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Twenty Great Metal Albums That Turn 25 in 2015

Categories: Lists, Metal

Danzig II: Lucifuge
Twenty-five years ago the Gulf War started, Nelson Mandela was released from prison, Jennifer Lawrence was born, and that's about all we can think of without referring to Wikipedia or one of our older colleagues who still has a functioning long-term memory. 1990 also saw the release of several excellent metal records. Here's the twenty we like best.

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Ask Andrew W.K.: Embrace the Awkwardness of Hugging

Photo by Rick Day
[Editor's note: Every Wednesday, New York City's own Andrew W.K. takes your life questions and sets you safely down the right path to a solution, a purpose, or — no surprise here — a party. Need his help? Just ask:]


Today is National Hugging Day. Would you please hug me?


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Jenny Lewis and Johnathan Rice Give 7 'Non-Hits' to Song One

Song One stars Anne Hathaway and Johnny Flynn and features the music of Jenny Lewis and Johnathan Rice. The film opens in theaters and will be available on demand on Friday. The soundtrack is out now.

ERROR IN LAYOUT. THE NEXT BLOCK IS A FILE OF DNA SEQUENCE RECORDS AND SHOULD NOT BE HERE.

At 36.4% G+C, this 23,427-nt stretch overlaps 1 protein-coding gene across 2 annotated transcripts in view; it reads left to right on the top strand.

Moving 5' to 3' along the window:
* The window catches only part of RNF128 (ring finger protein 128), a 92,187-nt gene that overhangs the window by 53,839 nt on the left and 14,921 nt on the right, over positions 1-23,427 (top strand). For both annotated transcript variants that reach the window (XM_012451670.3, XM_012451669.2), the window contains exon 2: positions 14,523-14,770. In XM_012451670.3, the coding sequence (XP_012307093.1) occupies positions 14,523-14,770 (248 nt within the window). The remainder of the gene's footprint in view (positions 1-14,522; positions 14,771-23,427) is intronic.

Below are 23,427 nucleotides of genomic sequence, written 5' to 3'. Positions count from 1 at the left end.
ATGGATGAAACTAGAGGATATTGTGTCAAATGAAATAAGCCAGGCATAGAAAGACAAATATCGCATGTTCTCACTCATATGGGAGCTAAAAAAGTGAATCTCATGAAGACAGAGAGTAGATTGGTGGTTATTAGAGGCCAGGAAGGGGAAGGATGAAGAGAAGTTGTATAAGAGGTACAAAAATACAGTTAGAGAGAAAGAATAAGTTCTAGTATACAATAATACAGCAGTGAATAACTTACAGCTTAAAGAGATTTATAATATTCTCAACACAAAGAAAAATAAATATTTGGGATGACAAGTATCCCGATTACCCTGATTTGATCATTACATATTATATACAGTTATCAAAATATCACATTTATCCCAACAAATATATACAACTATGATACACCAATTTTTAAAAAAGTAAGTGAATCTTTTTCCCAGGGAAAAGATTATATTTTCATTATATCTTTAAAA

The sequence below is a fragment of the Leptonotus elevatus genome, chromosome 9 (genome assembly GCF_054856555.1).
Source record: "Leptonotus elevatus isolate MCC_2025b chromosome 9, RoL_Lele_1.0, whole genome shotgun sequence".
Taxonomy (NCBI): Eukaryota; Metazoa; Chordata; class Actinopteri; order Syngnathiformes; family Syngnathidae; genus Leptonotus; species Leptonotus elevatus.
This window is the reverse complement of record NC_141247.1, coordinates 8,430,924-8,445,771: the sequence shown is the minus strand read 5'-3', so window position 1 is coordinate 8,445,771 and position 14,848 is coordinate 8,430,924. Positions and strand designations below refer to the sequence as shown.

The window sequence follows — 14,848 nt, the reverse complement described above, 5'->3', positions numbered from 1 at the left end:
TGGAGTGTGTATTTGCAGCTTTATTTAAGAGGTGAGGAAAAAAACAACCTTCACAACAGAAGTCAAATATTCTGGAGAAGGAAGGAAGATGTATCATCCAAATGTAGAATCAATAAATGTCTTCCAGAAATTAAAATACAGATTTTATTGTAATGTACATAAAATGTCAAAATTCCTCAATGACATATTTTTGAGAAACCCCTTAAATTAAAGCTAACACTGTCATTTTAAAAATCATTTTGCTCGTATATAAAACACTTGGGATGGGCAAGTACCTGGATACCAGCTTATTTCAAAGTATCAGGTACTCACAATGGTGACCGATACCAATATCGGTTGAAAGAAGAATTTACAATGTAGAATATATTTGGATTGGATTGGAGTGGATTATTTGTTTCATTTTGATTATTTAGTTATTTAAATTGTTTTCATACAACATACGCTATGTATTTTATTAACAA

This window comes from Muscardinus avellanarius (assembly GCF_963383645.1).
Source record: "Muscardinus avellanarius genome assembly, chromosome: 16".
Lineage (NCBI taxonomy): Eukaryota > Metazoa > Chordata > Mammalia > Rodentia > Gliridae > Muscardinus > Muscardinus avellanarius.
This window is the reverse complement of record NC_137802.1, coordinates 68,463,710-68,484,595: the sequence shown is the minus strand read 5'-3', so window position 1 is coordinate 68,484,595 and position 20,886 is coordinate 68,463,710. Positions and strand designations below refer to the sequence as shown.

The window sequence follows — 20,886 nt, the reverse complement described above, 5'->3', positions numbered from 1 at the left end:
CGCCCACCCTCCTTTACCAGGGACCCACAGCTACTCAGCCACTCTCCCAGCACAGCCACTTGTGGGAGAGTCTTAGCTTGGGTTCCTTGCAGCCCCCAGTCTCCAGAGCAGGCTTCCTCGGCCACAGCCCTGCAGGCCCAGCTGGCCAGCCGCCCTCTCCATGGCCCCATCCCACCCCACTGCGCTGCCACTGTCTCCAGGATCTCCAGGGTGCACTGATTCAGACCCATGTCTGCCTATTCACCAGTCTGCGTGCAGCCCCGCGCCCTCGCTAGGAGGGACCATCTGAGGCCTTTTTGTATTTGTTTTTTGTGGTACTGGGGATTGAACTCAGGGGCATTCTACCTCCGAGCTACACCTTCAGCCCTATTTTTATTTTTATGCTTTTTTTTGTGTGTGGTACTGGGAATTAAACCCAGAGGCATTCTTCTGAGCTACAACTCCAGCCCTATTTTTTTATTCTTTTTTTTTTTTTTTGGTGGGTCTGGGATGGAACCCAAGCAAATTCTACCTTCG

Jenny Lewis and Johnathan Rice had at least three objectives in mind when they agreed to write original tunes for the film Song One:

1. Write songs to be performed onscreen by "James Forester," a reclusive singer-songwriter with a cult-classic album to his credit, as well as by "Henry," a fan and fledgling musician.

2. Take producer Jonathan Demme's challenge to record the songs the way Skip Spence made Oar, a lost classic from the psychedelic genius's solo catalog.

3. Make sure at least one of said songs makes the film's star, Anne Hathaway, cry on camera.

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This Week in Indie Comedy: Dave Attell, $5 Grift, Awkward Sex, and Other Cheap Laughs

Categories: Comedy

Brad Barket
Dave Attell brings his "Comedy Underground" show to the Village Underground on Tuesday, January 27.

This week in Cheap Laughs, we have starry eyes, honest lies, pole-dance highs, puppet guys, a dancing surprise, and two great showcases from the legendary Mr. Dave Attell. Here's our rundown of the best in independently produced New York comedy this week.

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Sufjan Stevens Reimagines the Rodeo With 'Round-Up' at BAM

Fringe, dust, rust, rope, leather, and ample helpings of red, white, and blue: All of these Americana adjectives and artifacts conjure a specific, classic image when the conversation loops around a rodeo. Men tipping cowboy hats, bucking, beautiful beasts, and a chorus of "YEE-HAW!"s are guaranteed to present themselves when a spectator moseys up to an arena or a fairground to watch one of these rough-stock extravaganzas in person. When rodeos are portrayed in movies or cartoons, the scenes are familiar — from the setting to the characters involved, right down to the spur in their step and the twang in their accent.